Also, the amine group reacts with oxygen present in the ambient to reduce the formation of the R02• type of peroxide radicals, as follows:
Although the radical D02• is undesirable, the same may interact with other amine groups present in COMPOSITION 1 as follows:
that creates additional radicals D• to further polymerization while reducing the presence of oxygen in solidified imprinting layer by as much as 99%. It should be understood that the amine group may be included in COMPOSITION 1 by replacing, or using in conjunction with the 2-hydroxy-2-methyl-1-phenyl-propan-1-one initiator, an amine-containing initiator that may be included with the tertiary amine component or in lieu thereof. Were the amine group employed in lieu of the initiator, it is desirable that the amine group be photo-active in generating radical upon UV exposure. To that end, other compositions may include the following:
where 2-Methyl-1[4-(methylthio)phenyl]-2-morpholinopropan-1-one is available from Ciba Specialty Chemicals Corporation of Tarrytown N.Y. under the trade name IRGACURE® 907; and
where 2-Benzyl-2-dimethylamino-1-(4-morpholinophenyl)-1-butanone is available from Ciba Specialty Chemicals Corporation of Tarrytown, N.Y. under the trade name IRGACURE® 369; and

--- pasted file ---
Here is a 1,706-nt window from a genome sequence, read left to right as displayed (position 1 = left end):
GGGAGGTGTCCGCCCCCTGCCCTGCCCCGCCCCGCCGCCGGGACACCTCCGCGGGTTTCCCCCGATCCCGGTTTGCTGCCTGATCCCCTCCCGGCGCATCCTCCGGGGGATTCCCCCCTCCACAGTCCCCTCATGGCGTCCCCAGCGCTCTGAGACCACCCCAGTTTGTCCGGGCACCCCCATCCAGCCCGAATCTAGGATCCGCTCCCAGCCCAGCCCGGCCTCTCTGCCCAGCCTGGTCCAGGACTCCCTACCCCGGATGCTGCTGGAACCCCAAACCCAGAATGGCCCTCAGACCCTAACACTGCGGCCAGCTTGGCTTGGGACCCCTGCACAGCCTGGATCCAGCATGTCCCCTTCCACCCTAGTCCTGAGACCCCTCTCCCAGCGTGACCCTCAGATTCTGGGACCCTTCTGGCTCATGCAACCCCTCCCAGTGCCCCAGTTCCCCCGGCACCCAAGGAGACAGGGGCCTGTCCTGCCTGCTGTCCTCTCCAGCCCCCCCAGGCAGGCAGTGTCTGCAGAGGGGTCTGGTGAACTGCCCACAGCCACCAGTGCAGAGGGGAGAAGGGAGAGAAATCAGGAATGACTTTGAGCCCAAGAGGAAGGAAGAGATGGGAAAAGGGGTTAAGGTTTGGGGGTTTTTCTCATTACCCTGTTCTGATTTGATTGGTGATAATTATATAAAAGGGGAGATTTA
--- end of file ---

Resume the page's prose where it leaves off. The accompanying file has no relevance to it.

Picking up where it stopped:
where 2-(4-methyl-benzyl)-2-dimethylamino-1-(4-morpholinophenyl)-1-butanone is available from Ciba Specialty Chemicals Corporation of Tarrytown, N.Y. under the trade name IRGACURE® 379.
To reduce the probability that solidified primer layers 96 and 196 adhere to planarization mold 80, the same may be treated with a low surface energy coating 98. Low surface energy coating 98 may be applied using any known process. For example, processing techniques may include chemical vapor deposition method, physical vapor deposition, atomic layer deposition or various other techniques, brazing and the like. In a similar fashion a low surface energy coating (not shown) may be applied to mold 26, shown in
In addition to the aforementioned surfactants and low surface energy coatings, fluorinated additives may be employed to improve release properties of the imprinting material. Fluorinated additives, like surfactants, have a surface energy associated therewith that is lower than a surface energy of the imprinting material. An exemplary process by which to employ the aforementioned fluorinated additive is discussed by Bender et al. in MULTIPLE IMPRINTING IN UV-BASED NANOIMPRINT LITHOGRAPHY:RELATED MATERIAL ISSUES, Microelectronic Engineering pp. 61-62 (2002). The low surface energy of the additive provides the desired release properties to reduce adherence of cross-linked and polymerized imprinting material molds 26 and 80.
The embodiments of the present invention described above are exemplary. Many changes and modifications may be made to the disclosure recited above, while remaining within the scope of the invention. For example, the ratio of the components of each of the aforementioned COMPOSITIONs may be varied. The scope of the invention should, therefore, not be limited by the above description, but instead should be determined with reference to the appended claims along with their full scope of equivalents.
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|U.S. Classification||425/385, 264/293|
|Cooperative Classification||B82Y40/00, B82Y10/00, G03F7/0002|
|European Classification||G03F7/00A, B82Y10/00, B82Y40/00|